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Corporation of Calcutta Vs. Manmotha Nath Set and Brothers - Court Judgment

LegalCrystal Citation
SubjectCriminal
CourtKolkata
Decided On
Judge
Reported inAIR1915Cal728,28Ind.Cas.653
AppellantCorporation of Calcutta
RespondentManmotha Nath Set and Brothers
Excerpt:
criminal procedure code (act v of 1898), section 432 - reference by municipal magistrate of calcutta under calcutta municipal act (iii b.c. of 1890), sections 3(32), 343, 442, applicability of--'owner of land' meaning of--chairman's duty--service of notices on owner find occupier. - .....magistrate under section 432 of the code of criminal procedure. the question referred by the learned magistrate is not very clearly stated in the letter of reference: but the learned magistrate has sent a supplemental letter and the question which has to be gathered from the two letters is, whether section 343 of the calcutta municipal act is applicable when the hut and the land on which it is built belong to different individuals. the case that the magistrate has before him is a case where the tenant on the land is the owner of the hut and the only question we have to consider is whether, under section 348 of the calcutta municipal act, the notice can be served upon the person who is the owner of the land. the section says that it may be served upon the owner of the land. the.....
Judgment:

Fletcher, J.

1. This case comes before us on a reference made by the Municipal Magistrate of Calcutta in his capacity as a Presidency Magistrate under Section 432 of the Code of Criminal Procedure. The question referred by the learned Magistrate is not very clearly stated in the letter of reference: but the learned Magistrate has sent a supplemental letter and the question which has to be gathered from the two letters is, whether Section 343 of the Calcutta Municipal Act is applicable when the hut and the land on which it is built belong to different individuals. The case that the Magistrate has before him is a case where the tenant on the land is the owner of the hut and the only question we have to consider is whether, under Section 348 of the Calcutta Municipal Act, the notice can be served upon the person who is the owner of the land. The section says that it may be served upon the owner of the land. The definition of 'owner of land' obviously includes both the landlord and the tenant. 'Owner of land' is defined in Section 3, Sub-section (32), and that obviously includes the landlord. The duty of removing a building which comes within the terms of Section 343 after notice has been served falls clearly, amongst others, on the landlord. That seems to me to be without doubt.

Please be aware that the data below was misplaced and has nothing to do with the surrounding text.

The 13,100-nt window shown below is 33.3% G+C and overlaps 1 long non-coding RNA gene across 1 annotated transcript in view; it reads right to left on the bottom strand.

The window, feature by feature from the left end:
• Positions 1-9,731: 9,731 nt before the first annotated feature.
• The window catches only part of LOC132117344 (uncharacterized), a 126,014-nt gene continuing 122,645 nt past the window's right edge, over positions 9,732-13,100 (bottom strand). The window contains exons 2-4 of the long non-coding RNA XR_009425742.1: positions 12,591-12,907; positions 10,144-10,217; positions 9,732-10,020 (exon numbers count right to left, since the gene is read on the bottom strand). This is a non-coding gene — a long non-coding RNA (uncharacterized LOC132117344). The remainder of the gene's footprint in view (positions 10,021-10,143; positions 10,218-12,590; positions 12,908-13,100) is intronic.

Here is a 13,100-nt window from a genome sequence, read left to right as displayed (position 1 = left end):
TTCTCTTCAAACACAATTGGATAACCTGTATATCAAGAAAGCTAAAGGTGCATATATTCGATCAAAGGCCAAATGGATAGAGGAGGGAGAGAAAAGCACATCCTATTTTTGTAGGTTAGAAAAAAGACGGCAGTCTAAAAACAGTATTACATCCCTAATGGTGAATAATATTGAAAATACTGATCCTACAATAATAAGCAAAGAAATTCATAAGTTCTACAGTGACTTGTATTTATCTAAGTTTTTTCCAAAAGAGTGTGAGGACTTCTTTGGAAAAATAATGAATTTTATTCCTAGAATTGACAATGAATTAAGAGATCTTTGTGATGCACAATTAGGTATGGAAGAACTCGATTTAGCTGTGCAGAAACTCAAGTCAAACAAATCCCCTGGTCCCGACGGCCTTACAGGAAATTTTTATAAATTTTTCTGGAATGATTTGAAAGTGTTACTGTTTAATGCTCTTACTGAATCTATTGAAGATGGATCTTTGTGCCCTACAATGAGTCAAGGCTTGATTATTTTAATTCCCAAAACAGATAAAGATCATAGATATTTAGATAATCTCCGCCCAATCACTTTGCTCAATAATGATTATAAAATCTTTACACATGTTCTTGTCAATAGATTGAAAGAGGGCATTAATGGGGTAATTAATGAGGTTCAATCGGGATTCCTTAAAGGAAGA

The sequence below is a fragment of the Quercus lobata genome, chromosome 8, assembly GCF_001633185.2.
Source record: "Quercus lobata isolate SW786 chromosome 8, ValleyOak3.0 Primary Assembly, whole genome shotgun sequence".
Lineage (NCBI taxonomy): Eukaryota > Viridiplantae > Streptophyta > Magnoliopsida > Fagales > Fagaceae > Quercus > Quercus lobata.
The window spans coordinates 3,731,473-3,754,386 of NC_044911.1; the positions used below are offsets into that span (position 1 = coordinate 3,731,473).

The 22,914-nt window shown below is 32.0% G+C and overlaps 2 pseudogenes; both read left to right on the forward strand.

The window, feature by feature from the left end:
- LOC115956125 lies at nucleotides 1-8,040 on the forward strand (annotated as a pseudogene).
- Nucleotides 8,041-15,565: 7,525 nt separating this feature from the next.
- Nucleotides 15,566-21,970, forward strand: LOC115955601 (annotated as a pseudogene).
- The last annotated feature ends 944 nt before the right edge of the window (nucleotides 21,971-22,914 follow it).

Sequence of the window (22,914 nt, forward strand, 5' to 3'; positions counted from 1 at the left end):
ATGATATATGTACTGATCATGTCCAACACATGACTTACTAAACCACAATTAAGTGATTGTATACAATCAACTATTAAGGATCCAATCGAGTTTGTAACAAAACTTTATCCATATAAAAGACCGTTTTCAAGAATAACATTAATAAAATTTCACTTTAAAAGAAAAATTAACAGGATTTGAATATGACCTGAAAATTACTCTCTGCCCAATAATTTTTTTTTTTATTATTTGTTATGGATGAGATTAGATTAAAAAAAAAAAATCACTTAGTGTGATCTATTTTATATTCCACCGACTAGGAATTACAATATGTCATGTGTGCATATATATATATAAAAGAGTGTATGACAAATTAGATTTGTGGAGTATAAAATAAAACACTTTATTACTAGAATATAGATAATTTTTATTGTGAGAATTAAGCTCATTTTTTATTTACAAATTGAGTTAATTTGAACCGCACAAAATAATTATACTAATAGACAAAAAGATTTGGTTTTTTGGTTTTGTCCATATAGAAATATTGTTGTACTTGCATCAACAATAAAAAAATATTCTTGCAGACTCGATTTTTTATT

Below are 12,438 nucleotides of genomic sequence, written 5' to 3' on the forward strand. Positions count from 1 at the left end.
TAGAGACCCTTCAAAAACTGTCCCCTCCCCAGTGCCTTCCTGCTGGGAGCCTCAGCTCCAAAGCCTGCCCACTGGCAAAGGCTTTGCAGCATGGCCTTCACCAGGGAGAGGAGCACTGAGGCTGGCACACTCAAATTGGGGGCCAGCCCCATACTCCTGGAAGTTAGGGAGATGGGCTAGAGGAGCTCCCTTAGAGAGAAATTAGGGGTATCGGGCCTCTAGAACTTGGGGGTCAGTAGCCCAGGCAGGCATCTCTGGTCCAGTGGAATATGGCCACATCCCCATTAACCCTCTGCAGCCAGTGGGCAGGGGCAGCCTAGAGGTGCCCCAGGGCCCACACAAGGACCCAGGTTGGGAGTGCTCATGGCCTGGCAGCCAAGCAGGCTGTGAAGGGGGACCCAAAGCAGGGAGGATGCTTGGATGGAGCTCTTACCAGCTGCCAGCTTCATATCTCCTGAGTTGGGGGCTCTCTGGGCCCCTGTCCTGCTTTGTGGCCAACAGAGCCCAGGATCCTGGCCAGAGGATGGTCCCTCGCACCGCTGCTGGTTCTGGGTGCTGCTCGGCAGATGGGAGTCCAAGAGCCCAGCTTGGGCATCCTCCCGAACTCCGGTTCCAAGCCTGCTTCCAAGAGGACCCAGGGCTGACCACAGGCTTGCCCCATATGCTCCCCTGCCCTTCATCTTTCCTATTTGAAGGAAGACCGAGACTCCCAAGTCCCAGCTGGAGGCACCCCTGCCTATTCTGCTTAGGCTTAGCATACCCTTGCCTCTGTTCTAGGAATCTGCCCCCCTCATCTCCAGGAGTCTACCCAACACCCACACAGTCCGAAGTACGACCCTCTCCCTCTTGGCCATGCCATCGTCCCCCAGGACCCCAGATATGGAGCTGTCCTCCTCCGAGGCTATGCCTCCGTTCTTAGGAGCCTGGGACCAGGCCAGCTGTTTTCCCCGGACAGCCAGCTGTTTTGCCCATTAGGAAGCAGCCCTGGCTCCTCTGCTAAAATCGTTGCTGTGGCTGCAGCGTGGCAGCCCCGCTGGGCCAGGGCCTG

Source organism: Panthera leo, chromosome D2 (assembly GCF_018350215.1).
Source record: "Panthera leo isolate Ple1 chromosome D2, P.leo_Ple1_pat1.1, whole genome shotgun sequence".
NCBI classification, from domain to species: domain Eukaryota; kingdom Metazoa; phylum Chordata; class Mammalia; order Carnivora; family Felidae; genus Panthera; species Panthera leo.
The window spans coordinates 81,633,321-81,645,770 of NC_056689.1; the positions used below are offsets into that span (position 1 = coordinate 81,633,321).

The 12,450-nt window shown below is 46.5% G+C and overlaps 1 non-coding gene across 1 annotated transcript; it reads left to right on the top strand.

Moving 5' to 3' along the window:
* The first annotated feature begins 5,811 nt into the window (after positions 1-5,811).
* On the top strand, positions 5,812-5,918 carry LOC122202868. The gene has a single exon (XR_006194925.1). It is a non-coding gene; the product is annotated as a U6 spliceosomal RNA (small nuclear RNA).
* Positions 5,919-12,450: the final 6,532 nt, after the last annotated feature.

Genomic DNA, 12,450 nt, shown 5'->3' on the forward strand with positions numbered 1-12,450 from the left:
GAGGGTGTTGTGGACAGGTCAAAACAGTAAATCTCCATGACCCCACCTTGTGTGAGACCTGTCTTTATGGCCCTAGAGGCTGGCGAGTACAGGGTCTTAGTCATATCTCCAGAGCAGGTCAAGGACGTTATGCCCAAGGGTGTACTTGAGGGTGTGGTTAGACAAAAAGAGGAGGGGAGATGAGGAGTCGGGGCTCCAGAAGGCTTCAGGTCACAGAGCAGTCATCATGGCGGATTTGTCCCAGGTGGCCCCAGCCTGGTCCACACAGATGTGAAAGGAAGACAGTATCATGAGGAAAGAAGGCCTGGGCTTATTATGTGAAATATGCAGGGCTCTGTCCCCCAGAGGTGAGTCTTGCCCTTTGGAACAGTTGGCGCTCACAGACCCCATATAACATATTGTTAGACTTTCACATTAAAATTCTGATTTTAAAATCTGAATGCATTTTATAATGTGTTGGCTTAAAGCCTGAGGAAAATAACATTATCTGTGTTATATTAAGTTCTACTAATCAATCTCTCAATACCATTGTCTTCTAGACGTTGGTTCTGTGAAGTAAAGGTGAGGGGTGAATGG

2. Then the learned Magistrate seems to have got somewhat confused over Section 442. He seems to have included that section in some manner in this letter of reference. Section 442 contemplates a different set of circumstances. What is contemplated by Section 442 is that where in the opinion of the Chairman a building is so imminently dangerous that it is necessary to erect a boarding to prevent it from falling on passengers--I suppose, passengers in a public street--and for that another set of provisions is enacted. But Section 442 does not, in any manner, abridge the power that is conferred by Section 343. Under Section 343 the person who is the owner of the land, having had a notice served upon him, is liable to comply with the terms thereof. That is the only point that arises on the reference. I think the learned Municipal Magistrate after this expression of opinion ought to have no difficulty in disposing of the case before him.

Beachcroft, J.

3. In regard to the first part of the question, it is quite clear that Section 343 applies to the facts stated. The language of the section is clear and unambiguous.

4. The second part of the question is, 'whether notice should have been issued in this case to the owner of the hut under Section 442 of the Act.' No doubt the Chairman could have issued a notice on the owner of the hut after taking the steps contemplated in the first part of the section, if he considered the building to be in such a runious state as to make these steps necessary. But that was a matter for the Chairman to decide. The section provides that, if he considers a building to be in so dangerous a state as to render immediate steps necessary for the safety of the public, he is to take those steps and then to serve notices on the owner and occupier. It contemplates a case of much greater urgency than Section 343 does, and in no way limits the powers of the Chairman under the latter section.


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